The large dump at Ytres commenced blazing about nine p.m. and was a really wonderful sight. Every few minutes there would be a huge flare lighting the sky to a dull red colour, then, a few seconds later, a muffled roar would reach us as a huge dump of shell - varying in calibre from 18-pounder to 15' howitzer - exploded. This dump burned on all night, periodically flaring up, giving off large explosions.

Friday, 22 March 2013

Diary Entry - 22nd March, 1918

At four a.m. receive orders from guns to fetch up limbers and necessary transport but, as we had moved out our horses from the standings to the top of the ridge towards Bertincourt and there was a thick fog it took about two hours to get the teams turned out. It was as well the fog held or else we should have been for it going up the road in the open. Found, on reaching the rear position, that they had moved all the guns and kit back from Boar Valley with the wagons and transport they had at the forward wagon line early in the morning. But there was still some left up near the Boar position so I took a GS Wagon team up for it. All the gunners and officers were looking very tired as they had had few decent nights owing to mustard gas harassing fire and the recent days continual fire. The orders were to move back to the wagon lines in Haplincourt so Major and Cruikshank went on. Nicholson, Robson and I bring on the battery and meet Mr 9.2' naval gun bracketing the road behind Havrincourt wood, placing one round 24' plus and the next 25' minus every 45 seconds. There was no avoiding the gentleman so we went through at the trot with the result that half the kits fell off an overloaded GS wagon and the cook's cart body came unlimbered at the crucial moment. Ruyaulcourt had by the look of it been treated in the same manner a few minutes before our arrival so we did not linger there and eventually got to the wagon line, avoiding Bertincourt altogether. We thought we were for a day's rest but before lunch was over orders came in that BCs were to reconnoitre positions between Velu Wood and Bertincourt to cover Hermies which was being heavily attacked from the north. So five o'clock found Nicholson and myself leading the battery up in front to Bertincourt and eventually found the Major had a position in an old horse standing along side the seven ones. It was dark when all was ready and we turned in to a deep machinegun dug out but there was no sleep as the Colonel and various other people kept calling in all night and I turned out three times.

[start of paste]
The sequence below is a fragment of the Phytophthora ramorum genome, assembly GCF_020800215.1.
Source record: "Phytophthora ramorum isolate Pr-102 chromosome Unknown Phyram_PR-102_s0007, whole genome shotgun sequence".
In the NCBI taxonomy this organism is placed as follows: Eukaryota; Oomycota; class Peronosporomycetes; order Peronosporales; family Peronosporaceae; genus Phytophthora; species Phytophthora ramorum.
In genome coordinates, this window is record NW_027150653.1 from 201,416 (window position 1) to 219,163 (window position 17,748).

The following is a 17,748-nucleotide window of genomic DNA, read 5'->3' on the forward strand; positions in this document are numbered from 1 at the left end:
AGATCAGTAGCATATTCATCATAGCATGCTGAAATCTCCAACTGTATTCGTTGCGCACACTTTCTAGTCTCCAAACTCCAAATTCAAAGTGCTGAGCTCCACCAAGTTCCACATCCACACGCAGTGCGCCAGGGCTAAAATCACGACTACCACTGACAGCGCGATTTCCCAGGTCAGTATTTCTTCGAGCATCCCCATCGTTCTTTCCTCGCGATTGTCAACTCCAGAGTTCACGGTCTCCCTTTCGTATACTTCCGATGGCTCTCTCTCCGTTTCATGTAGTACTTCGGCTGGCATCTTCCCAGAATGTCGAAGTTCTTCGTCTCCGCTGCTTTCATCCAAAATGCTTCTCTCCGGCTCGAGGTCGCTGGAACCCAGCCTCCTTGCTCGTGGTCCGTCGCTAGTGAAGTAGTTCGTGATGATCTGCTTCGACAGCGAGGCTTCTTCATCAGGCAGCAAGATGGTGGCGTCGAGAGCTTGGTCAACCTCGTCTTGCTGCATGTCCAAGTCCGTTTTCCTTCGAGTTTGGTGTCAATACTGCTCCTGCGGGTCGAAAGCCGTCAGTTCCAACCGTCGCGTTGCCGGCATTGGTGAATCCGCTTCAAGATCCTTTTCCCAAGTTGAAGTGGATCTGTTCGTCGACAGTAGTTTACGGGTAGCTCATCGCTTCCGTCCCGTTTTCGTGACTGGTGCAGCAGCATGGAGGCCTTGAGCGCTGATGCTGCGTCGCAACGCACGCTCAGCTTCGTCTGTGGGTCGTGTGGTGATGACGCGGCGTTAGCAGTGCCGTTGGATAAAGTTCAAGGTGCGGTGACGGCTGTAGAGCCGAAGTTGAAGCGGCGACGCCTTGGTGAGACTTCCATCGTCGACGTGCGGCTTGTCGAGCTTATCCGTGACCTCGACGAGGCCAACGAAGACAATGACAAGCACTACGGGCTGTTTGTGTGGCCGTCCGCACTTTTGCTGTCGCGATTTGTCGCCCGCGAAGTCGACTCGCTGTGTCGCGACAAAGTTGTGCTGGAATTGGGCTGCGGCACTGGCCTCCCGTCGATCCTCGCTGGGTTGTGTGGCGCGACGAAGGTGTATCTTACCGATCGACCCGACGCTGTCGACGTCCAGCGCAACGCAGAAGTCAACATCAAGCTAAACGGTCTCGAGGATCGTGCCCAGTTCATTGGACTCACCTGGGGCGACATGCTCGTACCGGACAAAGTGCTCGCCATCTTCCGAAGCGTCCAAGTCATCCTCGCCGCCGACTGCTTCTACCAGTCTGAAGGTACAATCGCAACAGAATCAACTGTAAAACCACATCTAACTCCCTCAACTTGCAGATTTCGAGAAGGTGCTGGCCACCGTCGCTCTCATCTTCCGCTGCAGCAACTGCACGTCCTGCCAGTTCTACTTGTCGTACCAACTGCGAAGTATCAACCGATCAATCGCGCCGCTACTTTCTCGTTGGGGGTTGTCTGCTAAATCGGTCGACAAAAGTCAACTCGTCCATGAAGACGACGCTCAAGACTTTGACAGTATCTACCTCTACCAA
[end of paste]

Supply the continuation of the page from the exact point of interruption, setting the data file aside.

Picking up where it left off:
Thursday, 21 March 2013

Diary Entry - 21st March, 1918

First day of spring. The German offensive begins at 4.40 p.m. Gunner Levison (left section) killed in action at advance wagon line by an HV shell splinter.

At a few minutes before five a.m. we were woken at the wagon lines by a heavy bombardment in the direction of Bullecourt, Benguy [?] and Moeuvres and a few minutes later shells began pouring into Haplincourt, from direction of Moeuvres, both 5.9' gun 4 10 cm gun shells. They mostly fell up the road in amongst the 41st Brigade. The Hun kept straafing the village with one round about every minute and by seven thirty a.m. there was news that 8 horses had been killed, two men and a number of others inujured. At six o'clock the shelling started on a dump in Haplincourt wood It consisted of SAA tank ammunition (3-pounder) and petrol. It soon got going and there was a tremendous crackling of rifle ammunition intermingled with the bursting of the shells. The fire burnt out in about an hour. The Hun either switched one gun or owing to bad laying got off the original line as shells began to fall in the 15th wagon lines but luckily they got their horses out after the first round. The shelling eased a bit at twelve p.m. but continued right on till dusk. About eleven a.m. a big enemy gun probably a 9.2' naval gun began shooting on Barrastre Wood searching back to a Nissan Hut camp on the left hand side of the road. Siggers and the Padre nearly met their death by inquisitively looking at the hole one of these shells made when another landed only seven feet from them, but they luckily escaped with a shaking.